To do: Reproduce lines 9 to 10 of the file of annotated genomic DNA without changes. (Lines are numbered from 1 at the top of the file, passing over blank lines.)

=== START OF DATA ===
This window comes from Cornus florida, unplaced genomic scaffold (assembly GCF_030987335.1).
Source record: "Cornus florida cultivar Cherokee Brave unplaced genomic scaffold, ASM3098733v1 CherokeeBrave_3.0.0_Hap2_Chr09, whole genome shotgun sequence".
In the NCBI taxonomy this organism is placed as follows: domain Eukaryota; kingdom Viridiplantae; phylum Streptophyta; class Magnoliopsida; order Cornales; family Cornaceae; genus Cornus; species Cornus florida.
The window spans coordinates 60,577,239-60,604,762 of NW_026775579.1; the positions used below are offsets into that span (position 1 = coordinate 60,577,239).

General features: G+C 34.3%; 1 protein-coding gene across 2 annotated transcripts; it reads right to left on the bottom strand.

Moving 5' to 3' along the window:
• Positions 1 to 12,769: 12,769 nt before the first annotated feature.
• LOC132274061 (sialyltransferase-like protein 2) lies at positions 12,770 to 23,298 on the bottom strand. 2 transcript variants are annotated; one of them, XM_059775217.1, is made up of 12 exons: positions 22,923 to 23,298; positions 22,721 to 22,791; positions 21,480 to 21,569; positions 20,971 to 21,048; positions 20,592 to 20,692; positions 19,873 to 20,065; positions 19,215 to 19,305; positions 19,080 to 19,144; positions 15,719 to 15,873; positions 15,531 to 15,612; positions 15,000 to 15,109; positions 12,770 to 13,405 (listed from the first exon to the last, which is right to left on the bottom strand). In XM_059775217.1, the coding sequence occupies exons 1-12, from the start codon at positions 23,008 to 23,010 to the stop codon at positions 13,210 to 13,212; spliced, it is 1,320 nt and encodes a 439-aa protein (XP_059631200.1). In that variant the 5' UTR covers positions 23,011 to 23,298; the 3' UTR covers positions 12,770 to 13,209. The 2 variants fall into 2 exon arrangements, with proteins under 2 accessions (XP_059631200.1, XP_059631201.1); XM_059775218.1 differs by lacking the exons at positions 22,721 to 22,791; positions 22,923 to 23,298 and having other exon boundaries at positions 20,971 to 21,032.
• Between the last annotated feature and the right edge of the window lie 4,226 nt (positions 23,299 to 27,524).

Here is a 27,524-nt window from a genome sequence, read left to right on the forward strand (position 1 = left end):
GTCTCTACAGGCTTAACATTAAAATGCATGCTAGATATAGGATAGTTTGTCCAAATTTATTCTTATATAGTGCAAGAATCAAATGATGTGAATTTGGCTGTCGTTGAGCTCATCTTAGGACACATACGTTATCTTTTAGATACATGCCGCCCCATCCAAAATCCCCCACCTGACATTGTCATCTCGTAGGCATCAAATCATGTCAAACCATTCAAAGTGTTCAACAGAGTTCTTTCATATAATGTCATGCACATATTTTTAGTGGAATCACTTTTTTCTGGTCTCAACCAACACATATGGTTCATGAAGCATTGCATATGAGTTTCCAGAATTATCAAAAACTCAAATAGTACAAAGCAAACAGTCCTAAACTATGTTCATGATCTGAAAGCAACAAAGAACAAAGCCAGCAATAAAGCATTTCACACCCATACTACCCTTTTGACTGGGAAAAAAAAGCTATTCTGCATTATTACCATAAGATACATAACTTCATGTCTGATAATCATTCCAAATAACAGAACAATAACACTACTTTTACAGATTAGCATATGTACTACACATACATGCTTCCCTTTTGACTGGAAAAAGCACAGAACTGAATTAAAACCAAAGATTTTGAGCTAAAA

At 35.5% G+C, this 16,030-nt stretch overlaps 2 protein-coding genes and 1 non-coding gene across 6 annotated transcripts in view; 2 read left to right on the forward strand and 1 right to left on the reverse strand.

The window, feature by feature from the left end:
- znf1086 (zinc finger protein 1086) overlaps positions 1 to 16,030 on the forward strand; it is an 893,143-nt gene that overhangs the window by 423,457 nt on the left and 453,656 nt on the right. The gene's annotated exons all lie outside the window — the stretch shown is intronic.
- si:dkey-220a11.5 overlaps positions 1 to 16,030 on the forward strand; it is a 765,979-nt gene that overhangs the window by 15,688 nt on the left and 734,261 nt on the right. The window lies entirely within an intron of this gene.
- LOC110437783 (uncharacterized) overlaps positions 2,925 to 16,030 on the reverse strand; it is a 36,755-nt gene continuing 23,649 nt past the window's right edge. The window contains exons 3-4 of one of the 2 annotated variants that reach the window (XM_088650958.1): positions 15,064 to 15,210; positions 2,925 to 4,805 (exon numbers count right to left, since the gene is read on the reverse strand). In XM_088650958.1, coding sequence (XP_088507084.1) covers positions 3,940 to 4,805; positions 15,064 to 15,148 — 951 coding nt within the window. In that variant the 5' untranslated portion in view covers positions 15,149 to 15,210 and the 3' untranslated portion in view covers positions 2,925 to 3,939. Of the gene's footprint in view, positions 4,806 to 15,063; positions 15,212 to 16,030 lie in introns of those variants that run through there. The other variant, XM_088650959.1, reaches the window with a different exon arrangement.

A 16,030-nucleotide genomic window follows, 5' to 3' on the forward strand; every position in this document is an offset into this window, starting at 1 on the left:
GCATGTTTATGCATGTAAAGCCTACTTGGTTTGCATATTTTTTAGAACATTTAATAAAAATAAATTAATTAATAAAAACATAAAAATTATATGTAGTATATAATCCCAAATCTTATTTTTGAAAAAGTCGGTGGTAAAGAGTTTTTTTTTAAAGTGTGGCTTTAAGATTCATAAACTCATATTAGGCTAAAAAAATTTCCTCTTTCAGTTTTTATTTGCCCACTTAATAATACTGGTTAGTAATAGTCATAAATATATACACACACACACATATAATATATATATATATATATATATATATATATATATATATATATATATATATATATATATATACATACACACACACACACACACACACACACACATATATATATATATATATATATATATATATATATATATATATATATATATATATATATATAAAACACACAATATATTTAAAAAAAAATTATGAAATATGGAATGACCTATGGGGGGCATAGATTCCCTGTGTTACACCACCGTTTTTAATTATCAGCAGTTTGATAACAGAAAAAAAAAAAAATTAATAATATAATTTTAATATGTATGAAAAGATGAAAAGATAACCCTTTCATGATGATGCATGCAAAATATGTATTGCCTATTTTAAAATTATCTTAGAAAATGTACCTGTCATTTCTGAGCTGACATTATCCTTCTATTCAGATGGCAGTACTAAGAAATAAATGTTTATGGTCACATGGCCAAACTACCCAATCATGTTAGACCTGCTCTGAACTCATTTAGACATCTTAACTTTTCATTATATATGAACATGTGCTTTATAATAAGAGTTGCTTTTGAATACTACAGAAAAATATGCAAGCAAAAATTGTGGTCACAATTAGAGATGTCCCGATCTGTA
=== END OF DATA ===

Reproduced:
• Between the last annotated feature and the right edge of the window lie 4,226 nt (positions 23,299 to 27,524).

Here is a 27,524-nt window from a genome sequence, read left to right on the forward strand (position 1 = left end):